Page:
`library(nloptr)`

*nloptr* needs several different arguments which we set up in an intuitive but specific way. One is the core function, where I write the profit function to be maximized. I call this function *profit_max*. To minimize the amounts of lines in my function, I wrote the full expression of harvest rather than *Y(t)*. There are two loops: one calculates the stock after time period 1, and once calculates the discounted profit for each time period. I then have the sum of discounted profits as the number of be maximized:

```
# Specifying harvest and profit vectors
Y <- c(rep(0, times = numberOfYears))
Profit <- c(rep(0, times = numberOfYears))
# Profit maximization function
profit_max <- function(par){
for(t in 2:(numberOfYears+1)){X[t] <- X[t-1]+r*X[t-1]*(1-X[t-1]/m)-q*par[t-1]*X[t-1] }
for(t in 1:numberOfYears){Profit[t] <- (p*q*par[t]*X[t]-c*par[t])/((1+i)^t) }
return(-sum(Profit))
}
```

The function *nloptr* is meant to find the minimum of a function, as the default. In order to find the maximum of a function, I turned the problem around by asking nloptr to find the minimum of the negative of profits: *return(-sum(Profit))*.

However, this problem has constraints. As one would expect, neither harvest, effort nor the stock can be negative at any point. This already implies many constraints: 3 times the number of time periods in the problem. Moreover, it also does not make sense that the harvest would ever exceed the stock, resulting in additional constraints, one for each time period.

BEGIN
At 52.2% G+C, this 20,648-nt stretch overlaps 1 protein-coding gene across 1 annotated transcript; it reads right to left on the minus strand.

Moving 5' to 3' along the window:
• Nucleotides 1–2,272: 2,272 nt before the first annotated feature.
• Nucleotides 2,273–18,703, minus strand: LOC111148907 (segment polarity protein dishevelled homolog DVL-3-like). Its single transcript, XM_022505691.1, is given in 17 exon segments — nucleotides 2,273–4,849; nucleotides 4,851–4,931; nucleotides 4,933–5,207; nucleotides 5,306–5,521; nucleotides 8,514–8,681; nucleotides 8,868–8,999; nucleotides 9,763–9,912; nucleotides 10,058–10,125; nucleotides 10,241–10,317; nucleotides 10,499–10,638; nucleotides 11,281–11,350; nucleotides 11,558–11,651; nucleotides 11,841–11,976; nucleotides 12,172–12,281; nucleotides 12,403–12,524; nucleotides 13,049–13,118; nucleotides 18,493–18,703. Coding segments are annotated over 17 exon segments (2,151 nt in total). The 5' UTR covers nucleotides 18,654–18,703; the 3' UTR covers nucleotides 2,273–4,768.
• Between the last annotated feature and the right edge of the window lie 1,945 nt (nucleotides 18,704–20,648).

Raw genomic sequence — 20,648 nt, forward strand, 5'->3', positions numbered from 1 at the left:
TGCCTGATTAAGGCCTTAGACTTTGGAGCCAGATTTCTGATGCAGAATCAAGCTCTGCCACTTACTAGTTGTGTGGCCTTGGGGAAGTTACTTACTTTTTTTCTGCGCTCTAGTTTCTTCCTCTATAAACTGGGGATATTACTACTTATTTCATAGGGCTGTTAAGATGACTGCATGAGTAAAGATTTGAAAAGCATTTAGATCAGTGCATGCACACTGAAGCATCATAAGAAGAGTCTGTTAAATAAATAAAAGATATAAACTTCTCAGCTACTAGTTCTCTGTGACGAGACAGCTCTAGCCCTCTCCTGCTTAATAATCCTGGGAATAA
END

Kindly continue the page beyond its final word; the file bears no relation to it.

The second argument I need are the many constraints of this model. For now, I wrote down one constraint per line, resulting in 14 constraints. For *nloptr* to work, the left-hand side of the constraint has to be less or equal to zero. Meaning all of the 14 constraints specified in the *constraint_1* function have to take values lower or equal to zero.

```
# Constraints function
constraint_1 <- function(par) {
for(t in 2:(numberOfYears+1)){X[t] <- X[t-1]+r*X[t-1]*(1-X[t-1]/m)-q*par[t-1]*X[t-1] }
constr_1 <- q*par[1]*X[1] - X[1] # Harvest has to be lower than stock
constr_2 <- q*par[2]*X[2] - X[2]
constr_3 <- q*par[3]*X[3] - X[3]
constr_4 <- q*par[4]*X[4] - X[4]
constr_5 <- q*par[5]*X[5] - X[5]
constr_6 <- -q*par[1]*X[1] # Harvest has to be non-negative
constr_7 <- -q*par[2]*X[2]
constr_8 <- -q*par[3]*X[3]
constr_9 <- -q*par[4]*X[4]
constr_10<- -q*par[5]*X[5]
constr_11<- -X[2] # Stock has to be non-negative
constr_12<- -X[3]
constr_13<- -X[4]
constr_14<- -X[5]
constr_15<- -X[6]
return (c(constr_1 ,
constr_2 ,
constr_3 ,
constr_4 ,
constr_5 ,
constr_6 ,
constr_7 ,
constr_8 ,
constr_9 ,
constr_10,
constr_11,
constr_12,